One of the more annoying automation issues we see in the wild is blocking of file fetches from EC2 / cloud provider IP addresses. These issues won’t appear on your home computer, but try and do a data pull from a lambda, EC2, or EKS instance in production, and you’ll get an error.
The irony should be lost on no one that the insurance companies who are required to post machine readable files have ‘protected’ these files with firewalls that prevent machines from actually reading them.
One such entity, BCBS of Minnesota, uses Imperva on their base URL path https://mktg.bluecrossmn.com/ - we know this to be true from the X-CDN header sent back in the request for their linked index file from https://www.bluecrossmn.com/transparency-coverage-machine-readable-files:
As well as the fact that the empty body sent back when requesting the file from an EC2 machine includes the word ‘incapsula’ with no further data.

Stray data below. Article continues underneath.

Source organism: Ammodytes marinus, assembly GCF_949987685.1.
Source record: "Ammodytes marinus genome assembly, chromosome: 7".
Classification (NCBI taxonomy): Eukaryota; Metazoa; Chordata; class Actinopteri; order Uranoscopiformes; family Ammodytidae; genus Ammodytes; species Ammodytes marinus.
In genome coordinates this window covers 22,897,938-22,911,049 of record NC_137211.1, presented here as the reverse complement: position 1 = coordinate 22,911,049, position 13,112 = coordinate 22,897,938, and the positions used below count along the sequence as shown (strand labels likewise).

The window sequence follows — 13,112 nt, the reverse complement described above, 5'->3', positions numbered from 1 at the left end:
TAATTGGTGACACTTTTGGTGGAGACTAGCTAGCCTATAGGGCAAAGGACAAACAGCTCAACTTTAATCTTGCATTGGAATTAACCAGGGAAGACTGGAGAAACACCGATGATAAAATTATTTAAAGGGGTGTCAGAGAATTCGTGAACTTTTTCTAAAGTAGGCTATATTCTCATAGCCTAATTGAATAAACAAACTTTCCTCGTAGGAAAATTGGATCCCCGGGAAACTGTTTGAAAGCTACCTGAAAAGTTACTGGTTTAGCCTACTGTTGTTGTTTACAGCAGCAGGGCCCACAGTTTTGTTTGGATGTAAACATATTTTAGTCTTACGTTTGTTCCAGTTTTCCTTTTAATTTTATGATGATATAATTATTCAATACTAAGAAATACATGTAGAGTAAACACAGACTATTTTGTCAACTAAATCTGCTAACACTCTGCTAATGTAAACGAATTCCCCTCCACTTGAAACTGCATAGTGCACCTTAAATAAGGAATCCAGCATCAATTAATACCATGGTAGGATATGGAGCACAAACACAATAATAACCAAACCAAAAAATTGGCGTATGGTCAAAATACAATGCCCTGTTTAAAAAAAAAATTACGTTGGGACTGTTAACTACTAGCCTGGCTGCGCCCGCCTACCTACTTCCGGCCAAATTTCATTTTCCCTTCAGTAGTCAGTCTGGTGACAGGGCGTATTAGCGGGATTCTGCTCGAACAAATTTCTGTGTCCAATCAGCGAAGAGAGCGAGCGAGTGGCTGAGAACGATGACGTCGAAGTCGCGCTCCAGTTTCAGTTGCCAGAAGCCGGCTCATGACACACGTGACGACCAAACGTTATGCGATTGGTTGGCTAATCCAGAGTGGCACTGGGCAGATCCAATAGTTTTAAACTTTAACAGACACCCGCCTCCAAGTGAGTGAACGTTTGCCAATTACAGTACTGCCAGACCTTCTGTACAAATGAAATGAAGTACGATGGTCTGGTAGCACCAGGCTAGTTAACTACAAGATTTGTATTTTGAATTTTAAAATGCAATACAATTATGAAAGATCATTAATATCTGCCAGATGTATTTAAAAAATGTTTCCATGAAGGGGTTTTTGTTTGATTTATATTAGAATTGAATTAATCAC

Cool beans, BCBS. Thanks for the helpful output!
We also know that Highmark has a ‘partnership’ with BCBS Minnesota from their MRF page, here: https://mrfdata.hmhs.com/, plus the fact that the local in-network file URLs for Minnesota MRFs appear to be served by hmhs.com instead of bluecrossmn.com. That is, Highmark is actually serving the in network files under the hood…so it stands to reason that they’re serving the index file too.
Sure enough, they are.
But it's not as simple as taking the link directly from the Highmark MRF page. That URL, which is currently set to https://mrfdata.hmhs.com/files/363/pa/inbound/local/2023-05-01_Blue_Cross_and_Blue_Shield_of_Minnesota_index.json, still has a 363/PA prefix applied to the file URL - and when you download it, you're actually looking at Pennsylvania's table of contents, not Minnesota.
Instead, when you take the filename from highmark and put the appropriate base URL from the innetwork files together, you get the right output. https://mrfdata.hmhs.com/files/720/mn/inbound/local/2023-05-01_Blue_Cross_and_Blue_Shield_of_Minnesota_index.json
Check out the headers - just a plain ‘ol Apache server.
And, when hit from EC2:
So, there you go - fix up your index file URLs and ingest away!
We hope this post helps our readers with MRF processing issues, and as always, get in touch if you need help working with the data.